ABC of tasting: good taste rules for those wishing to be known as a cultured person

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Drinking wine right is just as difficult as making it right. It is necessary to observe all the conventions of the ritual and at the same time fully enjoy the bouquet and taste of the wine.

Rule 1: Learn the theory

Wine tasting and wine consumption are not the same thing. During the tasting, the wine is tasted, the clarity is assessed, and the color, bouquet or aroma, taste, aftertaste and overall composition of the wine are characterized.

The main condition for tasting is the sequence of serving different wine samples. First they taste dry, then semi-dry and semi-sweet, then strong and finally dessert wines. White wines are served before reds, ordinary ones before vintage.

Rule 2: Make the wine play

The drink is poured into a transparent glass no more than 1/3 of the volume. In a glass of pure colorless glass, the wine should “play”. The color of the wine helps determine its age. For example, the color of young red wines is pomegranate or ruby, and with age it acquires a bulbous hue. Conventionally, wines are divided into red, pink and white by color, but there are much more shades – only about 40.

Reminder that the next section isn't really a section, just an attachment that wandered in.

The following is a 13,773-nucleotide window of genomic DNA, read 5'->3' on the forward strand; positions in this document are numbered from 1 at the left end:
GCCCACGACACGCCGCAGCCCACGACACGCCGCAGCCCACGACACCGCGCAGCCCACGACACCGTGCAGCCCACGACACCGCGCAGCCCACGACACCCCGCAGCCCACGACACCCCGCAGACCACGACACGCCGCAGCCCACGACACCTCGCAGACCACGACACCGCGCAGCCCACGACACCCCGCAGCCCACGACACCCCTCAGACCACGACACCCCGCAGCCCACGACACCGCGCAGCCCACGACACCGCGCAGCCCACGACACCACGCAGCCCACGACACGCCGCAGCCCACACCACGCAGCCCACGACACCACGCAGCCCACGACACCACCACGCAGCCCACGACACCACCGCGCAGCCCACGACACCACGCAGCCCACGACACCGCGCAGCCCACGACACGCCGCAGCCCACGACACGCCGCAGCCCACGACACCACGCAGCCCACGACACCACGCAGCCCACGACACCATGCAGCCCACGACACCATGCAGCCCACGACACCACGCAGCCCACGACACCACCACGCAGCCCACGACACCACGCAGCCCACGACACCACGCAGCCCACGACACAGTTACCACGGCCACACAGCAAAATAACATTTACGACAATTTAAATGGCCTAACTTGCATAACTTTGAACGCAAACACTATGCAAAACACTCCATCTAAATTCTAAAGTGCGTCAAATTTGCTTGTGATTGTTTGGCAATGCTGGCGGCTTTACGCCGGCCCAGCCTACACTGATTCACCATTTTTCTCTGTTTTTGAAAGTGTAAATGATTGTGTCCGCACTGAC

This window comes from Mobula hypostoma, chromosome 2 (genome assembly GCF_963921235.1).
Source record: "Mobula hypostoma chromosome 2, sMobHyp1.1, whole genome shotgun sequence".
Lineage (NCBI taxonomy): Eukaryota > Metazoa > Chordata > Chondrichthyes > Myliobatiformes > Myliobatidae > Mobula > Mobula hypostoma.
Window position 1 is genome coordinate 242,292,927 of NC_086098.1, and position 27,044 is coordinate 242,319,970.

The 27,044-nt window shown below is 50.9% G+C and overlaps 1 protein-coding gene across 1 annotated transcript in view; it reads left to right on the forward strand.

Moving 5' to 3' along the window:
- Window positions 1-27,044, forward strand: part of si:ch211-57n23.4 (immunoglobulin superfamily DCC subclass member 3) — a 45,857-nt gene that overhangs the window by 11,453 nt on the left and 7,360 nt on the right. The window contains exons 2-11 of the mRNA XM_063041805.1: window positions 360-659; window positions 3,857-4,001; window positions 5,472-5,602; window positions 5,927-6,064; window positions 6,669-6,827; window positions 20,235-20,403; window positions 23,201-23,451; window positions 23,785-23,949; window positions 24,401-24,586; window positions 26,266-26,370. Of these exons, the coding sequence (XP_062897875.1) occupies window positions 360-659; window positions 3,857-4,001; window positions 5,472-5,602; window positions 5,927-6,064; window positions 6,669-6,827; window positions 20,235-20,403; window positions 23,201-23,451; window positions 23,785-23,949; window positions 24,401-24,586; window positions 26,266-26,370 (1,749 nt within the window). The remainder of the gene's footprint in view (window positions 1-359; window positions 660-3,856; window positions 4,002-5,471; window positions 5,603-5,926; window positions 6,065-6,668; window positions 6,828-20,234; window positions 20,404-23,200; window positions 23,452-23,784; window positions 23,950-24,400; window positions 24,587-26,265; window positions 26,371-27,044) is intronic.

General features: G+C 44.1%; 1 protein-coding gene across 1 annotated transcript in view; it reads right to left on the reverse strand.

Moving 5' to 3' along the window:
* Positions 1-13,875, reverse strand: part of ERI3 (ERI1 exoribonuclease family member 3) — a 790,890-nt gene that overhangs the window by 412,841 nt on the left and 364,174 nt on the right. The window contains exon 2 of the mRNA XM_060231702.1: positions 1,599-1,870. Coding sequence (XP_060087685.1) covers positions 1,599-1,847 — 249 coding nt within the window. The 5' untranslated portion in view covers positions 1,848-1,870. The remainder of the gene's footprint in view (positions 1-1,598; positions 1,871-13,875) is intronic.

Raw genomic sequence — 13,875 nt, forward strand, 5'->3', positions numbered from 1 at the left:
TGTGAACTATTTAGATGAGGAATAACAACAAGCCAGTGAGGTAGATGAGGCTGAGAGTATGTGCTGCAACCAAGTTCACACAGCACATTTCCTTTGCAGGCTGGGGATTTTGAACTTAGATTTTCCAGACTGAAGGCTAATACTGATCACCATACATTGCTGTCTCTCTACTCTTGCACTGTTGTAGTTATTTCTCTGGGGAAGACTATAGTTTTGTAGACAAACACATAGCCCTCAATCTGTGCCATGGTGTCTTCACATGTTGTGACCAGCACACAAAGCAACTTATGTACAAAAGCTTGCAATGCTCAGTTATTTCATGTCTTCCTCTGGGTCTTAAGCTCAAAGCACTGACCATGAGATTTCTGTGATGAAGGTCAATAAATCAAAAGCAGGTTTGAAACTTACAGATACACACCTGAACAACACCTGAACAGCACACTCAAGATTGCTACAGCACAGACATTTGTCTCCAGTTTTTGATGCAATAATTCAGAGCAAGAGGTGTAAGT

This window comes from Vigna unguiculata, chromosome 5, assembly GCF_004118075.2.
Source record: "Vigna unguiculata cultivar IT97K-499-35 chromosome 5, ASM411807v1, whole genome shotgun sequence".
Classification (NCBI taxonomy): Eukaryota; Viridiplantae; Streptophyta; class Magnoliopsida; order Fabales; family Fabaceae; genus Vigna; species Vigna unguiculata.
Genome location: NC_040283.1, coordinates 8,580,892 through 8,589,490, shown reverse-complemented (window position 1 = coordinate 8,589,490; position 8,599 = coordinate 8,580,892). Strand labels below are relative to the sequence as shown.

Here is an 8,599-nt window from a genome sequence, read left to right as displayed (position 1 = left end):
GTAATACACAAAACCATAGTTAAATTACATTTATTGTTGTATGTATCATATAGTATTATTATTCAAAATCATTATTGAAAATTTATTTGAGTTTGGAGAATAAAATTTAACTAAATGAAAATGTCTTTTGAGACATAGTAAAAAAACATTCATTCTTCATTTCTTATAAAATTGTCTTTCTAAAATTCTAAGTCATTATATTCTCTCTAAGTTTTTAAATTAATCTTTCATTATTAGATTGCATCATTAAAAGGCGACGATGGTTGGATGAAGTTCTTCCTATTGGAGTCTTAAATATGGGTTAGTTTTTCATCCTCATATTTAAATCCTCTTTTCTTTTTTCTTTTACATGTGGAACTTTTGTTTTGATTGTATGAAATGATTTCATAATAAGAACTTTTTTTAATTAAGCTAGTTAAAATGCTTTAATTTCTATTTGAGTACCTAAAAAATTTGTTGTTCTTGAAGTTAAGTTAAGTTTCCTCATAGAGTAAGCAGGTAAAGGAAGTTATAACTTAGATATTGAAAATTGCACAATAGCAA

The wine must be transparent. If the drink is cloudy, then it is not wine at all. The sediment is another matter. Collection wine really should have a sediment. But it is completely harmless. However, shaking the bottle may cause the wine to become slightly cloudy. In order for the sediment not to spoil the impression of tasting collection wine, a bottle should be placed vertically a few days before uncorking.

Rule 3: Listen to your nose

Young wines are evaluated for aroma, for mature ones – bouquet. Be sure to take the time to evaluate the scent or bouquet. Take a stem of the glass and make several smooth circular motions to moisten the side walls of the glass (this increases the evaporation area and enhances the aroma or bouquet). All the characteristics of a wine are associated with what reminds you of its aroma or bouquet.

The aroma or bouquet of wine is complex in composition and includes, in addition to the taste of grape berries, volatile substances formed as a result of the fermentation of the must. Some wines have a weak aroma, barely perceptible, while others have a strong, pronounced aroma.

Take a sip of wine. To moisten all taste buds, hold the wine in your mouth. Swallow with a jet of air and exhale through your nose. A good quality wine should leave a feeling of harmony of alcohol, sugar, acidity.

Rule 4: Find the harmony of taste

Professionals use up to 200 terms for evaluating taste: full, harmonious, fresh, empty, subtle. For example, a harmonious wine is one in which alcohol does not stand out, but is in harmony with sugar and acid. Wine with excessive acidity is called fresh, with insufficient acidity – flat, with a pleasant, delicate taste – velvety, and rich in extracts – full.

What advice can you give to a novice wine connoisseur? Constantly improve and expand the taste memory.

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